Sacrifice. Discipline. Hard work. Hillsboro High School head wrestling coach Scott O’Hare said these are the staples of most winning high school wrestlers. Every few years there will be a grappler blessed with incredible physical gifts who can win without an established work ethic … until he meets a talented wrestler with technique.
The physical requirements to wrestle are immense. Wrestlers must build cardiovascular and muscle endurance. Hillsboro junior Preston Nelson can speak to the need for endurance. O’Hare said Nelson has the strength, agility, and aggressive nature suited to be a great wrestler. However, he started last season late and never caught up with his conditioning. Starting in the first week this season, O’Hare said Nelson should be ready this season for matches at either 138 or 145 pounds.
“In matches, he would come out blazing,” O’Hare said. “But then he ran out of gas.”
There are mental rigors to wrestling as well. At practice on Nov. 14, O’Hare and assistant coaches Jake Schenk and Terach Antoine went through fundamental takedowns meant for when a leg is grabbed successfully. Within that instruction were notes to apply pressure with the head and shoulders to enable wrestlers to use a proper amount of leverage. O’Hare wants all of that to be natural when matches start; to new wrestlers it seems very unnatural now.
Many of the Trojans are not new to the team. O’Hare said even the high schoolers that have been wrestling with him since Hillsboro Kids Club often wonder the need to go through the simplest techniques at the beginning. One wrestler, who paid attention despite his experience, was Tanner Jones.
Beginning his senior year, Jones was one of two Hillsboro wrestlers to advance to the state tournament last season. After tasting that success, O’Hare said Jones is looking for any small clues, a trick or two, to allow him take another step forward and place at Hays as a 160-pound grappler.
“Tanner does exactly what he needs to,” O’Hare said. “He’ll take any advantage he can get out of the wrestling room.”
Mental toughness is more important over an entire season. O’Hare is expecting good seasons from sophomores Jon Carey and Jesse Meier.
Powerfully built with short stature, O’Hare expects Carey to wrestle at 120 pounds this season. O’Hare marveled at Carey’s motor. He said the work ethic is in place for Carey to excel. In many matches last season, O’Hare said Carey’s energy would override proper technique and a potential scoring move would quickly be countered into points for an opponent.
“He did some things and looked really slick, but he gave up position and he didn’t get the take down,” O’Hare said.
With fewer wrestlers than the past two seasons — he only has 12 this season — O’Hare had Carey and Meier, 152 pounds, wrestling more on varsity than he would prefer. Both wrestlers struggled in their first high school season and ended the year with losing records.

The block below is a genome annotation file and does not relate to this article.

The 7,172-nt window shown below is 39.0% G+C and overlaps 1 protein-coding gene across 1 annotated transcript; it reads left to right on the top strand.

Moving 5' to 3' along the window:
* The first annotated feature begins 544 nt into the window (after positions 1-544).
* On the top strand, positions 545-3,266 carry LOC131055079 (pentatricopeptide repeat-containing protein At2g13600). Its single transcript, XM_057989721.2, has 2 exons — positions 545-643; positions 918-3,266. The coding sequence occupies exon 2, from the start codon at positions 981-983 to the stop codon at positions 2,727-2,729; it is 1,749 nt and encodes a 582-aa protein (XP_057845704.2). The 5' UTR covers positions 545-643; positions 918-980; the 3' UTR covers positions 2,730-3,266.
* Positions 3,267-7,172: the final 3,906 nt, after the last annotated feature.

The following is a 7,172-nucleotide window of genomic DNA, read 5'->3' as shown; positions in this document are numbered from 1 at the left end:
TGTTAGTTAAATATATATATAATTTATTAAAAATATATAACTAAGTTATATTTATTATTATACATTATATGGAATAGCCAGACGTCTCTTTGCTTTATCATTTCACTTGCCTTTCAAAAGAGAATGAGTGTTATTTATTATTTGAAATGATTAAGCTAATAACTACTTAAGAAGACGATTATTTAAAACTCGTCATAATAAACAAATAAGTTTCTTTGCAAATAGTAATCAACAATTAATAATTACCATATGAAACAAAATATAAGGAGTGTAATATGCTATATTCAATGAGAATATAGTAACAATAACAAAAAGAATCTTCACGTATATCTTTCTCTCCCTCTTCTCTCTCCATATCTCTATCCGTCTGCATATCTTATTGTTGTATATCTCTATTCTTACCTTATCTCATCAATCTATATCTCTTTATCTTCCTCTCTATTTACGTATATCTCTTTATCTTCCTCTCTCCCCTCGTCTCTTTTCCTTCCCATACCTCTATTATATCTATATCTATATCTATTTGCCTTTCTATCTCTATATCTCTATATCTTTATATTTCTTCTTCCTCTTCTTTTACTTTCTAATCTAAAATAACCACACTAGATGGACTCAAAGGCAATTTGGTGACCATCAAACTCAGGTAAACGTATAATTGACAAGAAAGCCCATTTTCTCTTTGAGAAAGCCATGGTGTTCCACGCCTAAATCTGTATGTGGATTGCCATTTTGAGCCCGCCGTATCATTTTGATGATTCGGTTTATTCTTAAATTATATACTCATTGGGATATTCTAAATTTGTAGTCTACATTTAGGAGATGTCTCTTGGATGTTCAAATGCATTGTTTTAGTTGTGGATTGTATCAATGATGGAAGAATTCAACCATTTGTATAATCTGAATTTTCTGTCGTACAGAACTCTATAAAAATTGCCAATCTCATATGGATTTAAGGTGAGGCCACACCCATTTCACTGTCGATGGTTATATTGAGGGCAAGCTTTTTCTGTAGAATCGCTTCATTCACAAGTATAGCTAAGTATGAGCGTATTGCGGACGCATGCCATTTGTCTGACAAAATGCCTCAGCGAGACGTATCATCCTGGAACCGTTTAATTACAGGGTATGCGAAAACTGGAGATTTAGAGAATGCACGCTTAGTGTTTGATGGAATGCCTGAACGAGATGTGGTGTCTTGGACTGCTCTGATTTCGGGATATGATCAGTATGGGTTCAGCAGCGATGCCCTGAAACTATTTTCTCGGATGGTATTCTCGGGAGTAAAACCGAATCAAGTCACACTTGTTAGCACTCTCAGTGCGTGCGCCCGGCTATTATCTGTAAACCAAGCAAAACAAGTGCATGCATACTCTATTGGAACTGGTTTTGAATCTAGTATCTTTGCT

Instead of contemplating whether to continue with the sport in the offseason, Meier decided to continue and wrestle in the spring with the Hillsboro club team. Meier turned a corner in the club state tournament, winning multiple matches and holding his own against some of the best wrestlers in the state in his age group.
“When I ask them to do something, they’re going to do it as hard as they can,” O’Hare said of Carey and Meier. “They’re going to be nice leaders for us down the road because of work ethic.”
O’Hare understands that staying with the sport is difficult when wrestlers are learning it. Two freshmen listed at 182 pounds, Zac Gharemanzadeh and Levi Mendoza, started wrestling as seventh graders. They struggled mightily their first season. Last season, Mendoza only lost one match and Gharemanzadeh improved leaps and bounds. They may be faced with a similar situation this season and O’Hare will try to keep their confidence up as much as possible.
“If we can hold on to them long enough, they’re hooked,” O’Hare said.
Besides Jones and Nelson, there are three other experienced wrestlers poised for success.
Junior Cody Delk and freshman Austin Cross are mismatched in age but similar in terms of height and length. Delk is over 6 feet and listed to wrestle at either 145 or 152 pounds. Cross is about 6-4 and O’Hare wants him to wrestle at 138 pounds. Delk has wrestled with Kids Club. Cross comes to Hillsboro with a youth wrestling background in several locations in Kansas and Ohio. O’Hare wants to drill each wrestler to use a considerable advantage in length.
“Me and coach Schenk both ended high school career at 160,” O’Hare said. “We both hated wrestling taller lanky wrestlers.”
While Cross and Delk are about equals, Tyrell Thiessen stands alone, even with two other 285-pound wrestlers on the Hillsboro roster, junior Matt Reeh and sophomore Dermot Morey. In his first year wrestling in high school, Thiessen advanced to the state tournament and won a match.
Thiessen possesses exceptional quickness for his weight, giving him an advantage against most wrestlers in his class. O’Hare said the onus for Thiessen is twofold. The first is to continue to build a solid foundation of technique.
“Every year he’s been in high school his work ethic has improved,” O’Hare said.
The second point of emphasis is keeping Thiessen healthy over the course of an entire season. Thiessen struggled last season with small injuries and illness. He begins his senior campaign with a nagging ankle injury incurred in the last game of football season.
The wrestling season begins Thursday with a home dual meet with Halstead and Minneapolis. The first major tournament is Dec. 8 in Hesston.